• [0109]
    In the description above, for the purposes of explanation, numerous specific details have been set forth in order to provide a thorough understanding of the embodiments of the invention. The particular embodiments described are not provided to limit the invention but to illustrate it. Embodiments may be practiced without some of these specific details. Furthermore, modifications may be made to the embodiments disclosed herein, such as, for example, to the sizes, shapes, configurations, forms, functions, materials, and manner of operation, and assembly and use, of the components of the embodiments. All equivalent relationships to those illustrated in the drawings and described in the specification are encompassed within embodiments of the invention. The scope of the invention is not to be determined by the specific examples provided above but by the claims below. Further, where considered appropriate, terminal portions of reference numerals have been repeated among the figures to indicate corresponding or analogous elements, which may optionally have similar characteristics.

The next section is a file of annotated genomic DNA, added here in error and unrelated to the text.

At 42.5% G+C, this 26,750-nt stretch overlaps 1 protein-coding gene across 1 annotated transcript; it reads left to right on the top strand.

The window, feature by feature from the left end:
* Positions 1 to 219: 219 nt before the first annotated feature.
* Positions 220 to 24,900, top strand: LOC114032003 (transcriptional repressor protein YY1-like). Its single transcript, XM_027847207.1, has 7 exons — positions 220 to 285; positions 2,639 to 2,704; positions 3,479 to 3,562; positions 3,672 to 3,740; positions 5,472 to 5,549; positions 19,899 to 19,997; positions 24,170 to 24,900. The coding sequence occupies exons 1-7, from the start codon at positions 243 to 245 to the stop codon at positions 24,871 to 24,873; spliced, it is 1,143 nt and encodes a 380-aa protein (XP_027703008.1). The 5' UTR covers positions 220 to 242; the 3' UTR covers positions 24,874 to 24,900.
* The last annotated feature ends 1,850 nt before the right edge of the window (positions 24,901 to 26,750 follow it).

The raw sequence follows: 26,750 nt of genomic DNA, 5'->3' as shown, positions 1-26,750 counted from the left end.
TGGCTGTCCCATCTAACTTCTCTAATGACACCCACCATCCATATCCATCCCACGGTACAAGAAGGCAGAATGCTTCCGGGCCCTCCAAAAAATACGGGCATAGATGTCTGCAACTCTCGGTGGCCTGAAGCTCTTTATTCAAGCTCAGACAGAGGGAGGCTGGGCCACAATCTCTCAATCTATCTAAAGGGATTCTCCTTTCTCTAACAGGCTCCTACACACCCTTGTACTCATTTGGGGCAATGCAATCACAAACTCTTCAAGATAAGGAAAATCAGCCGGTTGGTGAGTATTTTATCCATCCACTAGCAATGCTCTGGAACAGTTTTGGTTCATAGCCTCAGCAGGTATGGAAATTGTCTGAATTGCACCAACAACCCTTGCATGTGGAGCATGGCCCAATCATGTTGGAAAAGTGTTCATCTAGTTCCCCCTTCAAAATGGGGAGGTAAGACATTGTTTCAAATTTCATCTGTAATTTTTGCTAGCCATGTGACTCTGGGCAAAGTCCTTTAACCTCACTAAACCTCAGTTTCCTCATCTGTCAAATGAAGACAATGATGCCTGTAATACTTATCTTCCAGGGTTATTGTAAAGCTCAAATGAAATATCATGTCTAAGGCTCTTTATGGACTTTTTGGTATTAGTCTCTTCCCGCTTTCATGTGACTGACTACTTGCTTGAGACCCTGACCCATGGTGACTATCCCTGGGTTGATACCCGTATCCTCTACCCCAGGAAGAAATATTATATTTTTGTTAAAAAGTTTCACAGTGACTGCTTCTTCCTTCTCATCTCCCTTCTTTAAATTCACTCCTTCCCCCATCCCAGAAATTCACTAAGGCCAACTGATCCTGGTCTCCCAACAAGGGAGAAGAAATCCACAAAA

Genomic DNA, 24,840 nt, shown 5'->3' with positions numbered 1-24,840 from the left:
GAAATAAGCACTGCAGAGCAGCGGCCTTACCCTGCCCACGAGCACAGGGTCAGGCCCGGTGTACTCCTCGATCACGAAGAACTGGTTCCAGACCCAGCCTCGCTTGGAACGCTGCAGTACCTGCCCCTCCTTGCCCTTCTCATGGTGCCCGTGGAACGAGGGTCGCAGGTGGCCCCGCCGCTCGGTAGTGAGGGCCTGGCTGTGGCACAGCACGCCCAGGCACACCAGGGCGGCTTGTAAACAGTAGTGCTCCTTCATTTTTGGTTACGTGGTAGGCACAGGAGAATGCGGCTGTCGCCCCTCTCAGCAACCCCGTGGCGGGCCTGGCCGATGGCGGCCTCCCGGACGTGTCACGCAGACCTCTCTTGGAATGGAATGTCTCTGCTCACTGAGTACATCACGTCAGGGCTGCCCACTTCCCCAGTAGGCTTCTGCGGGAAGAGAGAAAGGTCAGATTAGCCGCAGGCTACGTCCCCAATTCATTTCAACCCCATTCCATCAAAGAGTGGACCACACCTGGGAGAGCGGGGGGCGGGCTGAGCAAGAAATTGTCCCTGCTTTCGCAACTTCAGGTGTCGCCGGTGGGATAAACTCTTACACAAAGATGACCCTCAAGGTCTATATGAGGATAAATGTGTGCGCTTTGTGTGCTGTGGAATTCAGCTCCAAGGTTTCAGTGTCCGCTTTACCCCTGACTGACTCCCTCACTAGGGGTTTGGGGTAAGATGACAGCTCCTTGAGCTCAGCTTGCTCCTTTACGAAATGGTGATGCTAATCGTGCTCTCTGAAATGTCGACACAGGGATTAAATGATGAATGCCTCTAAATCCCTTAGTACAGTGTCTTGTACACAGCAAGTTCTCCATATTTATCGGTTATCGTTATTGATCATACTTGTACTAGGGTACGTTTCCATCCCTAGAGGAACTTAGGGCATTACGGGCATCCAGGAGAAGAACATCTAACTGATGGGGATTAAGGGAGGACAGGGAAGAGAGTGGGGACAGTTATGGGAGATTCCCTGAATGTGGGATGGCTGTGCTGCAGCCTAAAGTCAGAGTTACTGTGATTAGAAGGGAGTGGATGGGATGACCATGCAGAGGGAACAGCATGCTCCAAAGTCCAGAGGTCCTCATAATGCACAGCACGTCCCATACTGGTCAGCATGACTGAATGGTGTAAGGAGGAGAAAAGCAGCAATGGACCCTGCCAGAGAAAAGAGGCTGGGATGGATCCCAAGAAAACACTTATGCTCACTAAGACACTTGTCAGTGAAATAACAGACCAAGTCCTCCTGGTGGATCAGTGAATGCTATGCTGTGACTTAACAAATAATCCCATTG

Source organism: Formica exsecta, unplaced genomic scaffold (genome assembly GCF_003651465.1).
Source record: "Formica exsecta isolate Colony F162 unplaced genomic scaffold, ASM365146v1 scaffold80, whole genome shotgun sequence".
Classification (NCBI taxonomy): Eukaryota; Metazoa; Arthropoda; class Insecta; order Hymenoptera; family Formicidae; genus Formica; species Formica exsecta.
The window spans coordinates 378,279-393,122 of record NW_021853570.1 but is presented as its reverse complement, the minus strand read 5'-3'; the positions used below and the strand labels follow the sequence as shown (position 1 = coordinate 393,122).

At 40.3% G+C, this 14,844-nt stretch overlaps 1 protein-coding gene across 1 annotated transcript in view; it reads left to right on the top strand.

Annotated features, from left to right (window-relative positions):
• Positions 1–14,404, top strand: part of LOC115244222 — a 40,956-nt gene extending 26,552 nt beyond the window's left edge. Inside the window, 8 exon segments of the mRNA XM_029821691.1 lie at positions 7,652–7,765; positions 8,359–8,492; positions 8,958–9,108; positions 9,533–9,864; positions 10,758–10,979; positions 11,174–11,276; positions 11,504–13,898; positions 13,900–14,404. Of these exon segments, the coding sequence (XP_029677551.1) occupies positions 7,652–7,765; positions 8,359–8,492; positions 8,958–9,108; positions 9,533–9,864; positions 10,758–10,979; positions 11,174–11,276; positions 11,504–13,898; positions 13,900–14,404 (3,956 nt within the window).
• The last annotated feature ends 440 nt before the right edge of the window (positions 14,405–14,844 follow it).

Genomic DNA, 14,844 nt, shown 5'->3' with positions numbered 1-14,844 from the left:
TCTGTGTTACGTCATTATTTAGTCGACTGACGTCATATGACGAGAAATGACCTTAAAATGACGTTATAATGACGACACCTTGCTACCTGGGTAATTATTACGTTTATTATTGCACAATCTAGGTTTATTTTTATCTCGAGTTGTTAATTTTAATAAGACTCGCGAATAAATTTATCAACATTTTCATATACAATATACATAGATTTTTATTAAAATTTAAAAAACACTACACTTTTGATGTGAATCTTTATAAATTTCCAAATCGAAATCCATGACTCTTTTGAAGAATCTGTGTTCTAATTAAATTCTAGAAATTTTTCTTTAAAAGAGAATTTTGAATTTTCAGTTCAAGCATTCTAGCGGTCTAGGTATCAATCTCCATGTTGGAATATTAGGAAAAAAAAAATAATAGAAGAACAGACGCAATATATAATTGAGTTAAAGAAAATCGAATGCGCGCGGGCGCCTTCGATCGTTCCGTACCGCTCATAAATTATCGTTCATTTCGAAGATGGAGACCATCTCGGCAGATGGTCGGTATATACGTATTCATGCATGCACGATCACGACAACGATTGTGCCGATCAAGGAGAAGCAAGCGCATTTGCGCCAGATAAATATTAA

• [0110]
    Various operations and methods have been described. The methods have been described in a basic form, but operations may optionally be added to the methods. In some cases, operations may be removed from the methods. In some cases, the operations of the methods may be performed in different order. Many modifications and adaptations may be made to the methods and are possible and contemplated.
  • [0111]
    Certain operations may be performed by hardware components, or may be embodied in machine-executable instructions, that may be used to cause, or at least result in, a circuit programmed with the instructions performing the operations. The circuit may include a general-purpose or special-purpose processor, or logic circuit, to name just a few examples. The operations may also optionally be performed by a combination of hardware and software.